There is a little known ironic coincidence regarding the battle of Little Big Horn and the battles of Isandlwana and Rorke's Drift: the court of inquiry into Major Marcus Reno's conduct at Little Big Horn held a day of hearings on January 22nd, 1879... the same date as Isandlwana and Rorke's Drift, two battles which put Little Big Horn to shame.
Due to time differences, Isandlwana was in its closing stages when the Reno Court of Inquiry began its proceedings for the day. Rorke's Drift, however, was still ongoing when the court convened for the day.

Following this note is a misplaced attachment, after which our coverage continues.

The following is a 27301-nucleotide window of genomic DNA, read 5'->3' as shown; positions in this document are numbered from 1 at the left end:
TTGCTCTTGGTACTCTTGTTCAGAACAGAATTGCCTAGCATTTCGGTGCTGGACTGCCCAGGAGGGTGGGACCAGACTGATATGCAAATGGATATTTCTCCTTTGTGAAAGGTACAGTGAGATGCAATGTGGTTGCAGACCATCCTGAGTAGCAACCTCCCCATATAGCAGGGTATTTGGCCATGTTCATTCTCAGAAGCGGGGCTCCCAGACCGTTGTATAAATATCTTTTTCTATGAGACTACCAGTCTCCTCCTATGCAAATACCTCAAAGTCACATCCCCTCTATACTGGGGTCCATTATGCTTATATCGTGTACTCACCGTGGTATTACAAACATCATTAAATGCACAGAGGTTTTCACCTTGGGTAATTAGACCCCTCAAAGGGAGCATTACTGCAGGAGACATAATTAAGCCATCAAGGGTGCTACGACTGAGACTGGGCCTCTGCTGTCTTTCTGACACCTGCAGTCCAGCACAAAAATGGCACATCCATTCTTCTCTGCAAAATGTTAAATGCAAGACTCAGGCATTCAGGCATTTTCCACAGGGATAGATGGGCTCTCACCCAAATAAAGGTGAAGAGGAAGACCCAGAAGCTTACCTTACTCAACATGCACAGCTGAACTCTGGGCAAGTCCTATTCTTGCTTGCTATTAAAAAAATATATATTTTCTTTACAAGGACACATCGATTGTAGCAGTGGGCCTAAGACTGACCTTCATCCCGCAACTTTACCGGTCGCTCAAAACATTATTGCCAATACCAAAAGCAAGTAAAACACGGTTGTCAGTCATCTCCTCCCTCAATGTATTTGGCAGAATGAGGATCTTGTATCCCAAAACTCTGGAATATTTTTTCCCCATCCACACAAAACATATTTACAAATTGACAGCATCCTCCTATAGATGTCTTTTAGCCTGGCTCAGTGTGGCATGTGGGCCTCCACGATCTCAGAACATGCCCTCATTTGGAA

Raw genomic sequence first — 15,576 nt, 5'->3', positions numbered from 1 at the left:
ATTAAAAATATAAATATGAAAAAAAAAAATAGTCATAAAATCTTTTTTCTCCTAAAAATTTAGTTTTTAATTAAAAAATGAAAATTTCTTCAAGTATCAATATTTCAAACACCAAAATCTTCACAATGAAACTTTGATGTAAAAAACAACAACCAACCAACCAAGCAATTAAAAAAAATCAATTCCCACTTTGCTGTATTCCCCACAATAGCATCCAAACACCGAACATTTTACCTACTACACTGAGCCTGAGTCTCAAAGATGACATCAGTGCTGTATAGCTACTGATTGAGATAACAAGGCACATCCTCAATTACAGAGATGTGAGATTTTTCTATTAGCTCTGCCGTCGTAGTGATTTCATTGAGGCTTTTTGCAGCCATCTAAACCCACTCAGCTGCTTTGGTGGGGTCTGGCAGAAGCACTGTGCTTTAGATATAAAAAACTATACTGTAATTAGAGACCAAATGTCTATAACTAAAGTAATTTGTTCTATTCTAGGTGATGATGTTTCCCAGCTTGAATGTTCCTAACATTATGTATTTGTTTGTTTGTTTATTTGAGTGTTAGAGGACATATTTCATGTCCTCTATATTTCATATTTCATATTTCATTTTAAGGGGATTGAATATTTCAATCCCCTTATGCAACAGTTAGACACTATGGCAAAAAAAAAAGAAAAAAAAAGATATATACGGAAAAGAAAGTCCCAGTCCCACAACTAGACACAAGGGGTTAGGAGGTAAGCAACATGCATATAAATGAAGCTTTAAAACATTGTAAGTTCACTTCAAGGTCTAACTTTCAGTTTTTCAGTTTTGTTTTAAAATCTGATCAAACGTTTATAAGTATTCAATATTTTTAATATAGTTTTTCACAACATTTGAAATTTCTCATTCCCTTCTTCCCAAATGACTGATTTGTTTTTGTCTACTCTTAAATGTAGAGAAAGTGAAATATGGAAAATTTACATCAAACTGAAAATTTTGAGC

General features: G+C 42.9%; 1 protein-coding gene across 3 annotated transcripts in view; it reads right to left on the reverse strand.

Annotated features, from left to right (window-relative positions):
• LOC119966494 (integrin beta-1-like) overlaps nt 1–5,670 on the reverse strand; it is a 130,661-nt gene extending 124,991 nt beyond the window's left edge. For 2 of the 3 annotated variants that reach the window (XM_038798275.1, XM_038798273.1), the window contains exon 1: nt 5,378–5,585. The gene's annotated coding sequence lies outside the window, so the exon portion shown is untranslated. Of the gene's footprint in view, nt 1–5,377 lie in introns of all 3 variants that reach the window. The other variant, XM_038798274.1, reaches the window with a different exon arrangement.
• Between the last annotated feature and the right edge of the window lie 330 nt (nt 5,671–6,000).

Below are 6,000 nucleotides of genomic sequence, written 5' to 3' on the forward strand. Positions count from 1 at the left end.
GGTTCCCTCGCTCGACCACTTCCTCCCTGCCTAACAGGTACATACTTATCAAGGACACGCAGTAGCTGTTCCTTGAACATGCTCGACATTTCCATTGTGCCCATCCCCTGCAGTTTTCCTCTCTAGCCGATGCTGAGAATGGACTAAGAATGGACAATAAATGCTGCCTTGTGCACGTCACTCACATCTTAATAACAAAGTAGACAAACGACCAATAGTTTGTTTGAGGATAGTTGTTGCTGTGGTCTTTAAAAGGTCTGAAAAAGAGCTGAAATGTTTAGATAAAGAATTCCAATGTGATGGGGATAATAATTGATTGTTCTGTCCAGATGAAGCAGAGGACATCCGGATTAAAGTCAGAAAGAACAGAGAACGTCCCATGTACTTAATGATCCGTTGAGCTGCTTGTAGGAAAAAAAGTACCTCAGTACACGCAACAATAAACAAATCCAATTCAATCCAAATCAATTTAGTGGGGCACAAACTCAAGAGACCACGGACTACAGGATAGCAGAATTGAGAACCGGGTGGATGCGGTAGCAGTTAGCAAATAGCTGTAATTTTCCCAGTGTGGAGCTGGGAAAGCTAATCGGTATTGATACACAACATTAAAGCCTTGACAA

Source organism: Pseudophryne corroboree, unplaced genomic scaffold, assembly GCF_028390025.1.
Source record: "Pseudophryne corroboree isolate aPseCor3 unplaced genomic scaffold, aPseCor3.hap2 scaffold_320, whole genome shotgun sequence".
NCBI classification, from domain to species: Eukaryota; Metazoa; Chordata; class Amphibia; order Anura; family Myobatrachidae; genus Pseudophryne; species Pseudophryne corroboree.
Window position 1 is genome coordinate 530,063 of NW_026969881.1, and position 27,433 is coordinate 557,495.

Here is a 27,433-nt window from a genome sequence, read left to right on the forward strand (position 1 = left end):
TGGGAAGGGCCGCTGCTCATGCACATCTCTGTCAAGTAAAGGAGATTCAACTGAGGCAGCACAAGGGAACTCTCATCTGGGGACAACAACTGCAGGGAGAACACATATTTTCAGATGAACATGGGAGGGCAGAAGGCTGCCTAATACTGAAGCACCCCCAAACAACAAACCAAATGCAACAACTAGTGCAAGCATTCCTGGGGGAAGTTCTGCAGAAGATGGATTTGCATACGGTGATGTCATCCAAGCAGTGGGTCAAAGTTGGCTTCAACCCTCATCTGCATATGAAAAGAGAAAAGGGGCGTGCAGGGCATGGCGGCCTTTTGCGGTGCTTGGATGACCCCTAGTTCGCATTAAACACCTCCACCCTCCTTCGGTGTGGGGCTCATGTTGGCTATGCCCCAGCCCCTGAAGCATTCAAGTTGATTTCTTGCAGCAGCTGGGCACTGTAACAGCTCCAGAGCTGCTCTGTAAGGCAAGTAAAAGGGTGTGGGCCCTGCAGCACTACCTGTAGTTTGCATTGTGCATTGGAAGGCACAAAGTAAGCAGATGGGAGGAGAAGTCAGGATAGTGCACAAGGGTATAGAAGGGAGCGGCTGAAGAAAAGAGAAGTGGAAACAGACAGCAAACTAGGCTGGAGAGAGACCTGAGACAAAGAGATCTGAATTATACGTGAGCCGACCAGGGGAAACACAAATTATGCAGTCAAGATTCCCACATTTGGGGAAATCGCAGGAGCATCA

Another irony: Anthony Durnford and his mixed force of 24th Foot, Natal Carbiners, and Natal Mounted Police all died in the manner hundreds of Americans daydreamed Custer and his men had died: shoulder to shoulder in the face of an overwhelming assault by hundreds of warriors. (I say "daydreamed" because the group of troopers with Custer on Last Stand Hill were in actuality whittled down by long range fire before their position was overrun. The Cheyenne and Lakota preferred to whittle their enemies down before the final assaults, whilst the Zulus -though some warriors were fair to excellent as sharpshooters- loved nothing more than close quarters combat.)